That is one reason why, by the way, some codes of law regarding homicide distinguish among various kinds and degrees of it. And malicious intent and depraved indifference are two of the categories. I think that generally speaking neither members of the IDF nor of other Western forces are guilty of these; though there are exceptions.

    But all that is just by way of expansion of my own position, in response to a couple of your points.

    As I say, I don’t expect we’ll agree on this anytime soon.

    • Nico Metten
      Apr 18, 2016 at 11:02 am

      The important distinction, that you are not making Julie, is the difference between not acting and acting. This is morally very important. You are only responsible for what you do, not for what you not do. I am not saying that the doctor should not rescue people. He even arguably has a contractual obligation to do so, working in a hospital. But him not helping is something very different from him killing.

      We all decide to not help desperate people all the time. We are all aware that there are a lot of people right now who need food or medicine in order to survive. But we are not just leaving our lives and go out and help them. Does that make us immoral people? Not really, because it is not our fault that they are starving or have a bad disease. So we are not killing anyone, we merely chose not to help, big moral difference.

      It is acceptable to not help. How acceptable depends on the case by case circumstances. But we MUST NOT actively kill innocent people. That is an obligation that we do have. If we do so, it is murder.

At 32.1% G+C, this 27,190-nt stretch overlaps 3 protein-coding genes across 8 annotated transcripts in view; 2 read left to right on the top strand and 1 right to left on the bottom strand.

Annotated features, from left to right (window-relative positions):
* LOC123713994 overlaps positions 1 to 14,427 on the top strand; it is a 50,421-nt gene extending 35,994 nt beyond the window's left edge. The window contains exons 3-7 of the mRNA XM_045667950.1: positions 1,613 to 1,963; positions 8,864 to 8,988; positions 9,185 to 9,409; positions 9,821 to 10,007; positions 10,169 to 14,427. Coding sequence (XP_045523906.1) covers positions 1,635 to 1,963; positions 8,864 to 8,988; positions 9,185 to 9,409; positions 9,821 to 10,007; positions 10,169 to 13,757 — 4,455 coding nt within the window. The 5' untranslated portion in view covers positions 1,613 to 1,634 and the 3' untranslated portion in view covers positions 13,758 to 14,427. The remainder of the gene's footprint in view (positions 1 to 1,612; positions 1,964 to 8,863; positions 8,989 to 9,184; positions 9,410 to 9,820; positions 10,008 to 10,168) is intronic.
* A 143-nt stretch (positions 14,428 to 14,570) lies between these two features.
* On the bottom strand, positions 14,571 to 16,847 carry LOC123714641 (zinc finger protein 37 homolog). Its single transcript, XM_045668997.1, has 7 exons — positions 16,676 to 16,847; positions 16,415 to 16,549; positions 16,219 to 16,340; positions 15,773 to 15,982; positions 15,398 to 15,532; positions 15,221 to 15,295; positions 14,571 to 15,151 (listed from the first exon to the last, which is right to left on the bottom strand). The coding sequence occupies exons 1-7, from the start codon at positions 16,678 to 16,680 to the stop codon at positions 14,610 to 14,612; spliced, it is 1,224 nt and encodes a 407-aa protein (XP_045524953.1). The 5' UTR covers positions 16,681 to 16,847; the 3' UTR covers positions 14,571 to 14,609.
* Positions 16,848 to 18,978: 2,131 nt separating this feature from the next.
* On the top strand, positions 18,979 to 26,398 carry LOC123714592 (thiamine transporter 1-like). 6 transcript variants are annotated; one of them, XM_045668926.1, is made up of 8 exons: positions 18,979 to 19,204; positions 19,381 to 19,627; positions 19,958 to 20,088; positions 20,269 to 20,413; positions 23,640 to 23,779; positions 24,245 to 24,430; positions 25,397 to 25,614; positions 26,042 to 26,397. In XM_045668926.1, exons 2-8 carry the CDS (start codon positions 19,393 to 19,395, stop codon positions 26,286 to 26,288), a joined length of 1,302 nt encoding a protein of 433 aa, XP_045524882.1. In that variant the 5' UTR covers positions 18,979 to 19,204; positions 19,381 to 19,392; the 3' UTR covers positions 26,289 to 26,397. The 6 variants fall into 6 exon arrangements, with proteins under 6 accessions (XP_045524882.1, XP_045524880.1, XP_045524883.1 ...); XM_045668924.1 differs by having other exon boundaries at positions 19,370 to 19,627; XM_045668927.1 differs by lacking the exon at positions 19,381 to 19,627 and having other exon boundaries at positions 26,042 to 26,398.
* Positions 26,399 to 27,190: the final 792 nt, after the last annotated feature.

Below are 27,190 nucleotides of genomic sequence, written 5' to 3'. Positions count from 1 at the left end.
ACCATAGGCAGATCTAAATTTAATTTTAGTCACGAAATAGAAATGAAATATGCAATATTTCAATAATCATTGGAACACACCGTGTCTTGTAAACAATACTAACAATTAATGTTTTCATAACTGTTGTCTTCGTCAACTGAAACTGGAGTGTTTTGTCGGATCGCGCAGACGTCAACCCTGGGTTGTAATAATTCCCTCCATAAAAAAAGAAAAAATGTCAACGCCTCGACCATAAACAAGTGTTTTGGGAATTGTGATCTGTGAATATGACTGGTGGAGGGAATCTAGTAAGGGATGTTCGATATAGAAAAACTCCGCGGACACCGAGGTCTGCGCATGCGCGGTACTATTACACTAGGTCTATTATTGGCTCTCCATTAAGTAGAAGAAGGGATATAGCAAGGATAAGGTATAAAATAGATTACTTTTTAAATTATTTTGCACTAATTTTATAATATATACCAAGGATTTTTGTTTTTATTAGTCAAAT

I am not arguing that all forms of murder are the same. There is a difference between killing innocent people to save loved ones in a self defence situation and Ted Bundy murdering women for pleasure. As I said, you are only as responsible as you are free to act. That is why I would not punish someone who kills innocent people in order to save his own life. But that does not mean, it is an ok thing to do. Even that is in effect a form of murder.

      To argue otherwise is to think that tribalism is an acceptable moral distinction. I can see that humans, with their stone age brains, still think very tribalistically. But that does not make it morally right. If you put a collective above the individual human being, you lose the argument when it comes to other forms of collectivistic impositions on your liberty. You can hardly argue that it is ok to kill people for the greater good of the collective, but it is not ok to tax people, or for that matter conscript them into the army. If you make the collective the moral actor and not the individual human being, you are going down the rabbit hole of totalitarianism.

  3. Leon Gunning
    Apr 18, 2016 at 10:39 am

    That’s like 3 more articles!

  4. Paul Marks
    Apr 19, 2016 at 8:07 pm

    There is no “American Empire” – I almost stopped reading at the words “American Empire”

    Not because all Empires are automatically bad (after all the British Empire did more good than harm) – but because there is simply is no “American Empire”, the United States has no colonies (Puerto Rico and so on could become independent tomorrow if they wanted to be – indeed I wish they would become independent, it would save money).